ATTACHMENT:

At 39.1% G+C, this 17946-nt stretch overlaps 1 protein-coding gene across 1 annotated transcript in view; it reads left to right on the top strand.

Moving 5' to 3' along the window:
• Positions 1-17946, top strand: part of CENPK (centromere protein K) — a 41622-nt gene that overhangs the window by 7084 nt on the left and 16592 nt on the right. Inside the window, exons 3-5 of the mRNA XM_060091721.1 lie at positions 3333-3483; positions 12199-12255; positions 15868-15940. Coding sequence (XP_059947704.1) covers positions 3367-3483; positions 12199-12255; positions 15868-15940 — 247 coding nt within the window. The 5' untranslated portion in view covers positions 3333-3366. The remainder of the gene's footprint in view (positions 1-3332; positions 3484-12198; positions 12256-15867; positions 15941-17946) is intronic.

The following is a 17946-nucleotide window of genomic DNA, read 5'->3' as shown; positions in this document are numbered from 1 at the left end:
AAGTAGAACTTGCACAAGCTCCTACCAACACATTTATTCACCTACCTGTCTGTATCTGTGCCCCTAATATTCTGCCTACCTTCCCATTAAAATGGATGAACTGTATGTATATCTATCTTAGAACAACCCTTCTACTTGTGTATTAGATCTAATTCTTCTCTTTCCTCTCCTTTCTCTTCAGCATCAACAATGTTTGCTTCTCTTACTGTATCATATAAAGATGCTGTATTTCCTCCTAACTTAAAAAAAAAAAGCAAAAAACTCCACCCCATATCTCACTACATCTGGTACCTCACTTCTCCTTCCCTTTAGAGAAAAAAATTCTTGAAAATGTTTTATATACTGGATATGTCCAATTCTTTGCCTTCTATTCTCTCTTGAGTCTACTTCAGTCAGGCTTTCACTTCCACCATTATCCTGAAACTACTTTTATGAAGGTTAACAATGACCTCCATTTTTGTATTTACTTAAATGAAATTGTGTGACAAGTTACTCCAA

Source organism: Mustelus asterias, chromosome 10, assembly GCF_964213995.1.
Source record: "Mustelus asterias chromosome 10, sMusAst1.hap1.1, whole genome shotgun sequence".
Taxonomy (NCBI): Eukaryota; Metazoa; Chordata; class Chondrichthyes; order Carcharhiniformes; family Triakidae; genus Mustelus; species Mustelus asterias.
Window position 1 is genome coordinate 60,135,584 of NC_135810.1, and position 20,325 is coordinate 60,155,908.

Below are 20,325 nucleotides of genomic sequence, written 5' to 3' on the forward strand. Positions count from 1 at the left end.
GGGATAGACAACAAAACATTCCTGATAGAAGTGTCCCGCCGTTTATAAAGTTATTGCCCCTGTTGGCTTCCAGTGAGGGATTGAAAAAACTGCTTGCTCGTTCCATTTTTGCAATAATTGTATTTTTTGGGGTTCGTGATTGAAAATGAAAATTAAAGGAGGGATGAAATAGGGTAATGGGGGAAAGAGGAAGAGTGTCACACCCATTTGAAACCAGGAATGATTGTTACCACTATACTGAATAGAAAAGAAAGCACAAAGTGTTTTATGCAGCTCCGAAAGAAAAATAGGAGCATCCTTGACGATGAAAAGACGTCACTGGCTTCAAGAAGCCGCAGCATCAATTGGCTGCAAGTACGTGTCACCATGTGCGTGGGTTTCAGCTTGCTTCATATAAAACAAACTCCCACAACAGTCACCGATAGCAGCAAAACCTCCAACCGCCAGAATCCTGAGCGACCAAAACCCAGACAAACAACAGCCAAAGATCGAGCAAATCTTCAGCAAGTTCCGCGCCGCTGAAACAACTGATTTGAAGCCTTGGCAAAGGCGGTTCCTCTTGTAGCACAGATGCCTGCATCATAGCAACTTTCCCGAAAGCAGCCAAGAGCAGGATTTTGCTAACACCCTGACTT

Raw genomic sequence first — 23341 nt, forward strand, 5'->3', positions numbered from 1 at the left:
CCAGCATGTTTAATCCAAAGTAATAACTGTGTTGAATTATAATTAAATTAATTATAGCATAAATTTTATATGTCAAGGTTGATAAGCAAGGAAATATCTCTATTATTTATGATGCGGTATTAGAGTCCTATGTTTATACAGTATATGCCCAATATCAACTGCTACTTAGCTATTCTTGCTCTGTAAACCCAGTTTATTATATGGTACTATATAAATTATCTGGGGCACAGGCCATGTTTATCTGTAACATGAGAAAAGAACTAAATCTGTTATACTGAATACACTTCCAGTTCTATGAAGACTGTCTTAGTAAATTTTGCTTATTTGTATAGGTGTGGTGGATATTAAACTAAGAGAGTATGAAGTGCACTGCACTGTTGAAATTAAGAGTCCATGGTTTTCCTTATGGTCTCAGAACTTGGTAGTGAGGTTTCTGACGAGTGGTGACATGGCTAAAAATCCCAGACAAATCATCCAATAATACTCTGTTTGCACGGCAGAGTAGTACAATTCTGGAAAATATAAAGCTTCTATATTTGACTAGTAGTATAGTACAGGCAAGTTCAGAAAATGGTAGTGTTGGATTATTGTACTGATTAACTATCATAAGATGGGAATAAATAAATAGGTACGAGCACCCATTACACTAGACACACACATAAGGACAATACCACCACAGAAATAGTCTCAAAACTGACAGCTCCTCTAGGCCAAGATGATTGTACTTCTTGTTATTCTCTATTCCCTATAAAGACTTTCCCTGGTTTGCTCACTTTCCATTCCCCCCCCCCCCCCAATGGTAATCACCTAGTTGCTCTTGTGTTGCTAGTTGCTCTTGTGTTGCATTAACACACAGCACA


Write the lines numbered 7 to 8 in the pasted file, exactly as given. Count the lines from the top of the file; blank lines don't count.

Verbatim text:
Source record: "Mustelus asterias chromosome 10, sMusAst1.hap1.1, whole genome shotgun sequence".
Taxonomy (NCBI): Eukaryota; Metazoa; Chordata; class Chondrichthyes; order Carcharhiniformes; family Triakidae; genus Mustelus; species Mustelus asterias.